13:03 GMT06 March 2021
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    Researchers at the University of California have demonstrated that the work of a 3D printer can be copied simply by recording the sounds it makes when printing.

    Researchers at the University of California, Irvine, have demonstrated that 3D printers are subject to significant security risks because it is possible to copy their work simply by recording the sounds they make with a smartphone.

    "My group basically stumbled upon this finding last summer as we were doing work to try to understand the relationship between information and energy flows," said Mohammad Al Faruque, an electrical engineer and computer scientist at UCI, in a press release. 

    "According to the fundamental laws of physics, energy is not consumed; it's converted from one form to another – electromagnetic to kinetic, for example. Some forms of energy are translated in meaningful and useful ways; others become emissions, which may unintentionally disclose secret information."

    3D printers emit acoustic signals that carry information about the precise movements of the printer's nozzle. Even an ordinary smartphone can be used to record these sounds, and then reverse engineer and re-create the object being printed.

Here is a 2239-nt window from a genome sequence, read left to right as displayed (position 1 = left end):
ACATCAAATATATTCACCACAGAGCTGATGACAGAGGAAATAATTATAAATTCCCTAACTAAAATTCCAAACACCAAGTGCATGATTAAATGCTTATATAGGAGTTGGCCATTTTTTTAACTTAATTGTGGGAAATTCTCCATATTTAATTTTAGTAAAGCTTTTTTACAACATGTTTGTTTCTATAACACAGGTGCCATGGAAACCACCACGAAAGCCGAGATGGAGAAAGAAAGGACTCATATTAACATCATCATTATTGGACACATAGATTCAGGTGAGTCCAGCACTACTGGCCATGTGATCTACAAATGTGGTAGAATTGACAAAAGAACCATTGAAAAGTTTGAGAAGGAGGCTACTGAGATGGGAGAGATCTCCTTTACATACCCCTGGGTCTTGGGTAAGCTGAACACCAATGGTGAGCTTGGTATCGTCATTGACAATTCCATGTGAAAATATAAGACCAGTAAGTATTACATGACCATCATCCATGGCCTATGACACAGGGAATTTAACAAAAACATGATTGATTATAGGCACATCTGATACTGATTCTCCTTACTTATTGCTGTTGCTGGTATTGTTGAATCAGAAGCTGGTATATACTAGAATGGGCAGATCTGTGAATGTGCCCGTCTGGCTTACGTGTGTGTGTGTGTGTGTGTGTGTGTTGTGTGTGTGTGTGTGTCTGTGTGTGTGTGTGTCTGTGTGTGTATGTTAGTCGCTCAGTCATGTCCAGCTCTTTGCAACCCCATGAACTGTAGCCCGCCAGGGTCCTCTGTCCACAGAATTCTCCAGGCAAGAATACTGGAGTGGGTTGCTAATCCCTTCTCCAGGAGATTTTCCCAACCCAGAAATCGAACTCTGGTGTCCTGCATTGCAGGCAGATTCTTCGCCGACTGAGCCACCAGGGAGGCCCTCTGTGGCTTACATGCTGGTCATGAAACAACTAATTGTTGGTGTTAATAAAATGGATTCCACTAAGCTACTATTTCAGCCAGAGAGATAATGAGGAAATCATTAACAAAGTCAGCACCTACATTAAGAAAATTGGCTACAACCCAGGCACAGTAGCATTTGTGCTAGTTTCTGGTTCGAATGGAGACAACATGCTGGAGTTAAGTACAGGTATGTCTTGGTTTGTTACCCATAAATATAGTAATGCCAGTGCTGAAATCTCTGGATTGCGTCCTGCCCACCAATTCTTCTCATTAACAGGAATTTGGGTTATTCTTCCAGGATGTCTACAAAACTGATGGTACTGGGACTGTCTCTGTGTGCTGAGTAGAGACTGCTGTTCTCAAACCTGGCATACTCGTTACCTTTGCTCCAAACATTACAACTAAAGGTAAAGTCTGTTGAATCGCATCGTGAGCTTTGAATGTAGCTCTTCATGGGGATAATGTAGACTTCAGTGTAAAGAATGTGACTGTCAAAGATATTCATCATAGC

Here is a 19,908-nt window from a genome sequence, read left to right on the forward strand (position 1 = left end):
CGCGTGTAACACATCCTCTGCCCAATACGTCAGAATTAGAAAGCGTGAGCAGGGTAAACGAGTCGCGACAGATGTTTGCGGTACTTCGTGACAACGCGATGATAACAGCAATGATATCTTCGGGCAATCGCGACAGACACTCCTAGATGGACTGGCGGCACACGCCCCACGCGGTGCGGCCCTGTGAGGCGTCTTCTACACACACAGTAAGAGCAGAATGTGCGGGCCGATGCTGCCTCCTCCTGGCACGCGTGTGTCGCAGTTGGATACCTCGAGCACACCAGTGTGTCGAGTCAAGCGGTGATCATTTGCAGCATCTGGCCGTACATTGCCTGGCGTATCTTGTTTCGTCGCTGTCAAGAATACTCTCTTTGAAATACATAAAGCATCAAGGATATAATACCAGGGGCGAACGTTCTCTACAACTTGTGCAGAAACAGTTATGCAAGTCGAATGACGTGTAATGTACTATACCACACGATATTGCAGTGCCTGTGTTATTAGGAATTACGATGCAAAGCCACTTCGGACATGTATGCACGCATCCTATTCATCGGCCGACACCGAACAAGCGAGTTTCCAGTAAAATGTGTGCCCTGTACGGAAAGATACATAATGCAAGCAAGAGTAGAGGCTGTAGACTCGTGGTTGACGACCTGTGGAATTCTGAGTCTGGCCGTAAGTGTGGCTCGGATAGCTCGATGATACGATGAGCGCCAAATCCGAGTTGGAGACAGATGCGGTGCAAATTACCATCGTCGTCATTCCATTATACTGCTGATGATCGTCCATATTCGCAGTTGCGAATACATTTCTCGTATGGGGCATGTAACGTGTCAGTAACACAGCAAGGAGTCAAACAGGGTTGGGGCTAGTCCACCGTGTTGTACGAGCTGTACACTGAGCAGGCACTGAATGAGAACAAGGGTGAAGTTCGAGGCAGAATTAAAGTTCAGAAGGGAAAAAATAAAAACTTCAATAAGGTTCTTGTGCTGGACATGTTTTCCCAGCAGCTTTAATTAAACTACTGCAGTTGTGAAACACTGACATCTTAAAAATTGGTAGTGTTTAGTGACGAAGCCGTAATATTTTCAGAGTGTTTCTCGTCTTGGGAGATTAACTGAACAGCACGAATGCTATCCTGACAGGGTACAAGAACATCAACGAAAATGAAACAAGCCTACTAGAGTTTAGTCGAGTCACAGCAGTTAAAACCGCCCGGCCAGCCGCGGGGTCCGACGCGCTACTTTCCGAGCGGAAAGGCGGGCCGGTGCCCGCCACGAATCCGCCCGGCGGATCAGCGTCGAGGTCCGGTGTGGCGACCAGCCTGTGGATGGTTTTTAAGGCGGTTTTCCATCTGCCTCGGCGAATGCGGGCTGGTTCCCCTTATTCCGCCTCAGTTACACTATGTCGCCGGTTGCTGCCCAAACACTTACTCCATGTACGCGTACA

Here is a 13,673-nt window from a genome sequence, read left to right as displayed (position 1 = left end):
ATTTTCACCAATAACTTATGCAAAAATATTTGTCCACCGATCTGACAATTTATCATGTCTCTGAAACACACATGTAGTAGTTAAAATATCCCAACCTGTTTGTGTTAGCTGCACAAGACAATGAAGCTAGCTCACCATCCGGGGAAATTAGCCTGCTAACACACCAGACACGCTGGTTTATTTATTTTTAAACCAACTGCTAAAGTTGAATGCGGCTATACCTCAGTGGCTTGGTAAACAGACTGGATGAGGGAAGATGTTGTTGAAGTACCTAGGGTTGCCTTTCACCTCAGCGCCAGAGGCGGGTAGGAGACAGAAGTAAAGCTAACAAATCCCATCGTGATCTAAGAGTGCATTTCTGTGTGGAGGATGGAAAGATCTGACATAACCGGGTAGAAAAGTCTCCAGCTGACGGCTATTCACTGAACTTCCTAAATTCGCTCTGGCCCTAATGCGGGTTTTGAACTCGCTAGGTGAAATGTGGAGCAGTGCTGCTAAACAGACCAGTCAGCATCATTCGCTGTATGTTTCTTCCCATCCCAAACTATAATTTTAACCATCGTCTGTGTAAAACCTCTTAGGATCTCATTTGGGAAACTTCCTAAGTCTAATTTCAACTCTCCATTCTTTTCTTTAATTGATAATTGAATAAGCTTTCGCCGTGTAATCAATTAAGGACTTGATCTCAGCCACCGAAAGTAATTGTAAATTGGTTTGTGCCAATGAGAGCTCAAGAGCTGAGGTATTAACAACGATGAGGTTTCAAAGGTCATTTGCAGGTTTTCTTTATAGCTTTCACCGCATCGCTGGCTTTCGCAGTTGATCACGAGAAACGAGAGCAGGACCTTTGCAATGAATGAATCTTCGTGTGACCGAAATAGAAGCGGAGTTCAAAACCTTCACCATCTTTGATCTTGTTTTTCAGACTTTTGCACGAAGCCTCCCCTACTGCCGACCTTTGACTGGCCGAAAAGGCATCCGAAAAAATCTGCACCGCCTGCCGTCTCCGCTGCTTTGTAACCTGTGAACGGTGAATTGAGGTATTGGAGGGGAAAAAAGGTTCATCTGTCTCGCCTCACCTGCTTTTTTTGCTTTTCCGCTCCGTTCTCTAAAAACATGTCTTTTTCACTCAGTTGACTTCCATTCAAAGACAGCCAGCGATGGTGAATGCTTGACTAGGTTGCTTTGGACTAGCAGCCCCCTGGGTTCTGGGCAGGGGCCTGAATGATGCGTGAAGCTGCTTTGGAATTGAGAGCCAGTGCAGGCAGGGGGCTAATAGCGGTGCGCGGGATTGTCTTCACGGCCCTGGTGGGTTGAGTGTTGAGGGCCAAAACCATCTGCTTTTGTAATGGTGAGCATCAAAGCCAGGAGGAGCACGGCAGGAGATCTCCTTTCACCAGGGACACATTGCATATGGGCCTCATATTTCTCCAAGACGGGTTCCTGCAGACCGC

Al Faruque's team demonstrated the process by copying the sounds of a 3D printer to duplicate a key-shaped object in the lab and achieved nearly 90 percent accuracy.

    The research team has produced a short video presentation about their research, called 'Acoustic Side Channel Attack — Additive Manufacturing (3D-Printer).'

    Al Faruque warned that workers in many manufacturing plants are not monitored for their smartphones or other recording equipment, and that companies stand to incur large financial losses if process and product information are stolen during the prototyping phases of development.

    "Initially, we weren’t interested in the security angle, but we realized we were onto something, and we’re seeing interest from other departments at UCI and from various US government agencies."

    Al Faruque suggested that to begin with, workers are prevented from carrying smartphones near areas of rapid prototyping where sensitive objects are being printed. He said that engineers should start thinking about ways to jam the acoustic signals emanating from 3D printers. The researchers' ideas include a white-noise device to introduce intentional acoustic randomness, or the deployment of algorithmic solutions. 


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    smartphone, hacking, 3D printing
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